Compute the average daily high-low price range for the prior month, multiply by 2, and then subtract the result from the current low price.

The following table shows an example based on Exxon Mobile’s stock (XOM) during July 2005.

The following table shows an example based on Exxon Mobile’s stock (XOM) during July 2005.

-------Date ...............High.......Low......Difference
----------------------------------------------
-------1-Jul-05 ........ 58.44......57.60........ 0.84
-------5-Jul-05 .........60.23......58.46........ 1.77
-------6-Jul-05 .........60.73......59.03........ 1.70
-------7-Jul-05 .........59.54......58.29........ 1.25
-------8-Jul-05 ........60.12......58.97........ 1.15
-------11-Jul-05........60.00......58.72........ 1.28
-------12-Jul-05........60.24......59.40...........0.84
-------13-Jul-05........60.05......59.37.......... 0.68
-------14-Jul-05 .......60.15......58.31...........1.84
-------15-Jul-05 .......58.94......57.88...........1.06
-------18-Jul-05 .......58.47......57.69...........0.78
-------19-Jul-05........58.82......57.93...........0.89
-------20-Jul-05........59.02......57.99...........1.03
-------21-Jul-05........59.05......57.85...........1.20
-------22-Jul-05........59.70......58.15...........1.55
-------25-Jul-05........60.47......59.45...........1.02
-------26-Jul-05........59.97......59.50...........0.47
-------27-Jul-05........59.90......58.85...........1.05
-------28-Jul-05........60.11......58.97...........1.14
-------29-Jul-05........60.17......58.75...........1.42
---------------------------------------------------------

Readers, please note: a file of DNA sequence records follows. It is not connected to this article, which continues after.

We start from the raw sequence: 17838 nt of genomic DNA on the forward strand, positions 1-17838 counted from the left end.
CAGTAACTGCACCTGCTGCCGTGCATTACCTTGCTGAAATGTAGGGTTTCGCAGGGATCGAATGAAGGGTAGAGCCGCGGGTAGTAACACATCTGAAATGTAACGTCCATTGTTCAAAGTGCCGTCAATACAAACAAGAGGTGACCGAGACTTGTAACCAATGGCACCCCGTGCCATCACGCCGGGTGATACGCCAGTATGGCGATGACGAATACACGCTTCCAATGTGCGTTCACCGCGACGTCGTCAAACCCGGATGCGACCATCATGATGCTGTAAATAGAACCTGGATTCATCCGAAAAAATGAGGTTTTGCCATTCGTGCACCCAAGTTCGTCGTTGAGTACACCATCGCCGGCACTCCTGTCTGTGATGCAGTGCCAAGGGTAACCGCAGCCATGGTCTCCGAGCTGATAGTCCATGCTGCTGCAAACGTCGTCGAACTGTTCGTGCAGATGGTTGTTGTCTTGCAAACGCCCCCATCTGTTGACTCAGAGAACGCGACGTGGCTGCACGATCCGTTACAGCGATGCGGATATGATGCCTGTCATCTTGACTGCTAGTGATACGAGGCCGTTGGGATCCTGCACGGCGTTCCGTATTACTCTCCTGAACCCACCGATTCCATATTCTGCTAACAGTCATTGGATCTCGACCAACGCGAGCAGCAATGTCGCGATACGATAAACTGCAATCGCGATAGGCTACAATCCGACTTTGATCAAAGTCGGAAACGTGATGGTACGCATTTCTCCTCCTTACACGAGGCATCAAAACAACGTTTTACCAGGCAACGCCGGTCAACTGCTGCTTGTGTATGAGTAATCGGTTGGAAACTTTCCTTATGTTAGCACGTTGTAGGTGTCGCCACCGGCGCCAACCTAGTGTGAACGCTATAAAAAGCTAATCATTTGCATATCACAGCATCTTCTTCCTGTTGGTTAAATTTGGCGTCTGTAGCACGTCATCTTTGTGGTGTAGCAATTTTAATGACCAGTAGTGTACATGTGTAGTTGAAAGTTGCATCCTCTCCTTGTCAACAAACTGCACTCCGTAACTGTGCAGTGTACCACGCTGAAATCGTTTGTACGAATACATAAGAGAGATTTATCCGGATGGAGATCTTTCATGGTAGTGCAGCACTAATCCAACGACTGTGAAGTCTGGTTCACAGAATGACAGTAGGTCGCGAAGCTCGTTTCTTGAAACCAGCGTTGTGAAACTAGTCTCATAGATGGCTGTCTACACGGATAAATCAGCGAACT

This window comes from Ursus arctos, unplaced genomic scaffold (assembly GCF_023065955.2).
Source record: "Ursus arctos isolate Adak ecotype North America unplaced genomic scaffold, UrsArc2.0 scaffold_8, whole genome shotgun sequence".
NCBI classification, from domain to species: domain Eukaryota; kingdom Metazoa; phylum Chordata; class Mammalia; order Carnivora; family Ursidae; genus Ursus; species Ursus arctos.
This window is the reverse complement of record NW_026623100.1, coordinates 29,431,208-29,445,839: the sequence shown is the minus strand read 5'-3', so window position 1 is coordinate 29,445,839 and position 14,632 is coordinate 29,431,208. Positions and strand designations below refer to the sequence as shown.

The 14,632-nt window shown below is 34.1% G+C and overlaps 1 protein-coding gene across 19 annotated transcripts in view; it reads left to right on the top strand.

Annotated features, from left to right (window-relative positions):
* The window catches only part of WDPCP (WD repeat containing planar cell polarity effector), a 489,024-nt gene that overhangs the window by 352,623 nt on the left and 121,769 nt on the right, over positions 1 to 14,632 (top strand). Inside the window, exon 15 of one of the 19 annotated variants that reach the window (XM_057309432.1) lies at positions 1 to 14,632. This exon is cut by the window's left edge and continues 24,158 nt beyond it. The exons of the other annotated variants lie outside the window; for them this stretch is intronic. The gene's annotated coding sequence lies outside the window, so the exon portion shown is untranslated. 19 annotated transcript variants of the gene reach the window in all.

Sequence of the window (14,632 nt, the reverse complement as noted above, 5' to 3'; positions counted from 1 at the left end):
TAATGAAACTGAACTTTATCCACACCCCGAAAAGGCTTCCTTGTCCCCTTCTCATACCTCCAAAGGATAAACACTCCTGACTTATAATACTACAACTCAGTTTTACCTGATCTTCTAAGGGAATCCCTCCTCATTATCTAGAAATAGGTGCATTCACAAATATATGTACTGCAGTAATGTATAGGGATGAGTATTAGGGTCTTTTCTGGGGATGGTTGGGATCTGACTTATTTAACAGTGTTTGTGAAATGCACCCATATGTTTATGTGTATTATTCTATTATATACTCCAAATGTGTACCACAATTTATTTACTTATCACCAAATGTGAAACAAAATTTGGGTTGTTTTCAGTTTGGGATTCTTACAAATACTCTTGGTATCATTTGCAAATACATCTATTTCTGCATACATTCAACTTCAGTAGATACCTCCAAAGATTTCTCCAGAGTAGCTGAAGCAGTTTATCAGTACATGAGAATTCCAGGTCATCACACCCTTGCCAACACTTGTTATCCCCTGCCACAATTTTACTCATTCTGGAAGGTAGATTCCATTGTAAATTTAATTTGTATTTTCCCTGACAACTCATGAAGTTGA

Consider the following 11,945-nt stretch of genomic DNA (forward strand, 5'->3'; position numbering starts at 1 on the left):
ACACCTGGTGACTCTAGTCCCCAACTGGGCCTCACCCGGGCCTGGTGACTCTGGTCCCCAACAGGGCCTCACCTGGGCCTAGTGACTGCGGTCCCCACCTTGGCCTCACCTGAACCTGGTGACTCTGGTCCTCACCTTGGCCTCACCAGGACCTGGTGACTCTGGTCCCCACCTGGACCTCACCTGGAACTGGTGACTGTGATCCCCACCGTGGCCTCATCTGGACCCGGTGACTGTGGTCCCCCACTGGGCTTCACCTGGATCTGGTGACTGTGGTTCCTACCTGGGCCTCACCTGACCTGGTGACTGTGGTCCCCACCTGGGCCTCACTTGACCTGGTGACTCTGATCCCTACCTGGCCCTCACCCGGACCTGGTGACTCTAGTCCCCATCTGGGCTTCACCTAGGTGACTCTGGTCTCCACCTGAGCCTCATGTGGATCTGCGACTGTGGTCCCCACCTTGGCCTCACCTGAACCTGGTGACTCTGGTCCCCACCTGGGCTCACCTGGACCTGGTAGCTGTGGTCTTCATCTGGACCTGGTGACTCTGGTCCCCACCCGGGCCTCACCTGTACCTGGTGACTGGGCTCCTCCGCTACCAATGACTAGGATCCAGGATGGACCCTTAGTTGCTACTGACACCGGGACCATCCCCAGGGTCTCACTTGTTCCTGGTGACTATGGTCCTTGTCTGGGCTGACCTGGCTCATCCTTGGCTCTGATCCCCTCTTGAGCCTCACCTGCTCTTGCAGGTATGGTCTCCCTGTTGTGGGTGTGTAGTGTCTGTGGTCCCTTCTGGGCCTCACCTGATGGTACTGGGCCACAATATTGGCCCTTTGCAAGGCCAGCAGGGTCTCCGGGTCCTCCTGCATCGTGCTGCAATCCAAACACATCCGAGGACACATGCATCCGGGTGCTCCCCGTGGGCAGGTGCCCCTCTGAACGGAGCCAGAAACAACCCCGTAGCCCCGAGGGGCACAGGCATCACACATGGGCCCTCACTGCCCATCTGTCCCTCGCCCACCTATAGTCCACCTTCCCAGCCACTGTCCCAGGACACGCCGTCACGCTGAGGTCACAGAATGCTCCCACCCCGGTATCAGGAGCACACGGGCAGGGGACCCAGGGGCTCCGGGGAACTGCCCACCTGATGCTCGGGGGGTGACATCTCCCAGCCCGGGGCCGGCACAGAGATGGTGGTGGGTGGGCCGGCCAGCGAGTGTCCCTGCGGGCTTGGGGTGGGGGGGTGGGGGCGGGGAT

-------Average :........................................1.15
-------------------------------------------------------

The difference column is the intraday high minus the low. The average of the differences for the month is \$ 1.15. Multiply this by 2 to get the volatility, or \$2.30. Based on the volatility of the stock, you should place your stop no closer than 56.45. That’s \$2.30 subtracted from the current low (58.75 on July 29). If price makes a new high, then recalculate the volatility based on the latest month, multiply it by 2 and subtract it from the current low. This method helps you from being stopped out by normal price volatility.

Pasha,

How would that stop loss technique be affected with the equity curve decline ?
Another word, would you still use the same amount of stop loss even if the capital halves ?

Grey1

#### pasha

##### Newbie
Grey1 said:
How would that stop loss technique be affected with the equity curve decline ?
Another word, would you still use the same amount of stop loss even if the capital halves ?
Grey1

This stop loss tehniquie could be used when other stops loss placement techniques may result in a stop, which is too low and risk more losses. If somone finds that the volatility stop could as well result in loosing half the capital then it shouldn't be used. One must go for a practicable stop placement.

For reference Other Stop Loss Methods are:
(1) Minor Low Stops , 2) Gaps, 3) HCRs (Horizontal Consolidation Regions) 4) Fibonacci retracements

Last edited:

#### North_Face

##### Junior member
For reference Other Stop Loss Methods are:
(1) Minor Low Stops , 2) Gaps, 3) HCRs (Horizontal Consolidation Regions) 4) Fibonacci retracements

pasha,

Time based stops are another that should be added to that list. The use of time based (# of bars) stops varies in importance depending on time-frame, type of set-up and market conditions present.

One commonly stated characteristic of pullbacks in a trending market is that they are most likely to resume a trend if they take place in the range of 2 - 7 bars. Depending on the testing of this characteristic for time-frame and market conditions you may find it beneficial to research further.

This is just an example of the use of time-stops from what can be found out there. Whichever types of set-ups that you trade may or may not be traded more efficiently with the added usage of a time-stop.

NF